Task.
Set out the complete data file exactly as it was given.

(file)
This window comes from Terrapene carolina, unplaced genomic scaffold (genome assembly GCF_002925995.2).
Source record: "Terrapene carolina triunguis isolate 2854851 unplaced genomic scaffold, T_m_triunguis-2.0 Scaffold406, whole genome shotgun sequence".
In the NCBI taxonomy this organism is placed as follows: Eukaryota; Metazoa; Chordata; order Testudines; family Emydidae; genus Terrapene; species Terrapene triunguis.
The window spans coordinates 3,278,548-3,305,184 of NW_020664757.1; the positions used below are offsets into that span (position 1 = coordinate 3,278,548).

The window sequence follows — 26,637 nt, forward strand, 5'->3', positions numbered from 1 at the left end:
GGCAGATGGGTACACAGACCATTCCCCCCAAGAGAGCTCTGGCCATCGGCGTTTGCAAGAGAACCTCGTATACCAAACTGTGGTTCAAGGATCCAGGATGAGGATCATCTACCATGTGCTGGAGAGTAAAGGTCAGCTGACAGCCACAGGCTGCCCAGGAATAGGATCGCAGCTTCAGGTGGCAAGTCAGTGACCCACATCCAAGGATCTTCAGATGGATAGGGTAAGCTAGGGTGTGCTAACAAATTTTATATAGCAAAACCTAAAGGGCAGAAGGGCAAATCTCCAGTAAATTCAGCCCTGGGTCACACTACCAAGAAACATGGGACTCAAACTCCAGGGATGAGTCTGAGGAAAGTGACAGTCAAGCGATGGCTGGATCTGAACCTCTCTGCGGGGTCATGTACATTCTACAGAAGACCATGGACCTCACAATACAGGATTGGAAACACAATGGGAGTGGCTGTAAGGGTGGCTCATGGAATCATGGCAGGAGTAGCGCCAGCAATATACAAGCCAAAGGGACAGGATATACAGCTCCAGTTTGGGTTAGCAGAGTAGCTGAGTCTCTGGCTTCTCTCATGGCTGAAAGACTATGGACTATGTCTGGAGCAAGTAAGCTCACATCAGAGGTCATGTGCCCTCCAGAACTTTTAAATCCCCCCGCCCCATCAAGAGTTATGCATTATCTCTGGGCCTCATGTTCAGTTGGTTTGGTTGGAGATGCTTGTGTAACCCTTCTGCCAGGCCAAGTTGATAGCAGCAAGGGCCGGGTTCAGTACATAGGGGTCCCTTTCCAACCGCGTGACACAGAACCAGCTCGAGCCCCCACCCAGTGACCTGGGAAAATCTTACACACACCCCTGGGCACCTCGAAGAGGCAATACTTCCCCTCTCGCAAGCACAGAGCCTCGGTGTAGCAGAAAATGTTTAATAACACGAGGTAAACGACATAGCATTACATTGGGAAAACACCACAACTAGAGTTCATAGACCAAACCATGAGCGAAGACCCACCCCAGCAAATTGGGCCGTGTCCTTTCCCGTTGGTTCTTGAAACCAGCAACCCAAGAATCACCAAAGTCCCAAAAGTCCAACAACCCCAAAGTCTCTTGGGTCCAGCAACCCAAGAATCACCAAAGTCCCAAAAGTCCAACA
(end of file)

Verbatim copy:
This window comes from Terrapene carolina, unplaced genomic scaffold (genome assembly GCF_002925995.2).
Source record: "Terrapene carolina triunguis isolate 2854851 unplaced genomic scaffold, T_m_triunguis-2.0 Scaffold406, whole genome shotgun sequence".
In the NCBI taxonomy this organism is placed as follows: Eukaryota; Metazoa; Chordata; order Testudines; family Emydidae; genus Terrapene; species Terrapene triunguis.
The window spans coordinates 3,278,548-3,305,184 of NW_020664757.1; the positions used below are offsets into that span (position 1 = coordinate 3,278,548).

The window sequence follows — 26,637 nt, forward strand, 5'->3', positions numbered from 1 at the left end:
GGCAGATGGGTACACAGACCATTCCCCCCAAGAGAGCTCTGGCCATCGGCGTTTGCAAGAGAACCTCGTATACCAAACTGTGGTTCAAGGATCCAGGATGAGGATCATCTACCATGTGCTGGAGAGTAAAGGTCAGCTGACAGCCACAGGCTGCCCAGGAATAGGATCGCAGCTTCAGGTGGCAAGTCAGTGACCCACATCCAAGGATCTTCAGATGGATAGGGTAAGCTAGGGTGTGCTAACAAATTTTATATAGCAAAACCTAAAGGGCAGAAGGGCAAATCTCCAGTAAATTCAGCCCTGGGTCACACTACCAAGAAACATGGGACTCAAACTCCAGGGATGAGTCTGAGGAAAGTGACAGTCAAGCGATGGCTGGATCTGAACCTCTCTGCGGGGTCATGTACATTCTACAGAAGACCATGGACCTCACAATACAGGATTGGAAACACAATGGGAGTGGCTGTAAGGGTGGCTCATGGAATCATGGCAGGAGTAGCGCCAGCAATATACAAGCCAAAGGGACAGGATATACAGCTCCAGTTTGGGTTAGCAGAGTAGCTGAGTCTCTGGCTTCTCTCATGGCTGAAAGACTATGGACTATGTCTGGAGCAAGTAAGCTCACATCAGAGGTCATGTGCCCTCCAGAACTTTTAAATCCCCCCGCCCCATCAAGAGTTATGCATTATCTCTGGGCCTCATGTTCAGTTGGTTTGGTTGGAGATGCTTGTGTAACCCTTCTGCCAGGCCAAGTTGATAGCAGCAAGGGCCGGGTTCAGTACATAGGGGTCCCTTTCCAACCGCGTGACACAGAACCAGCTCGAGCCCCCACCCAGTGACCTGGGAAAATCTTACACACACCCCTGGGCACCTCGAAGAGGCAATACTTCCCCTCTCGCAAGCACAGAGCCTCGGTGTAGCAGAAAATGTTTAATAACACGAGGTAAACGACATAGCATTACATTGGGAAAACACCACAACTAGAGTTCATAGACCAAACCATGAGCGAAGACCCACCCCAGCAAATTGGGCCGTGTCCTTTCCCGTTGGTTCTTGAAACCAGCAACCCAAGAATCACCAAAGTCCCAAAAGTCCAACAACCCCAAAGTCTCTTGGGTCCAGCAACCCAAGAATCACCAAAGTCCCAAAAGTCCAACA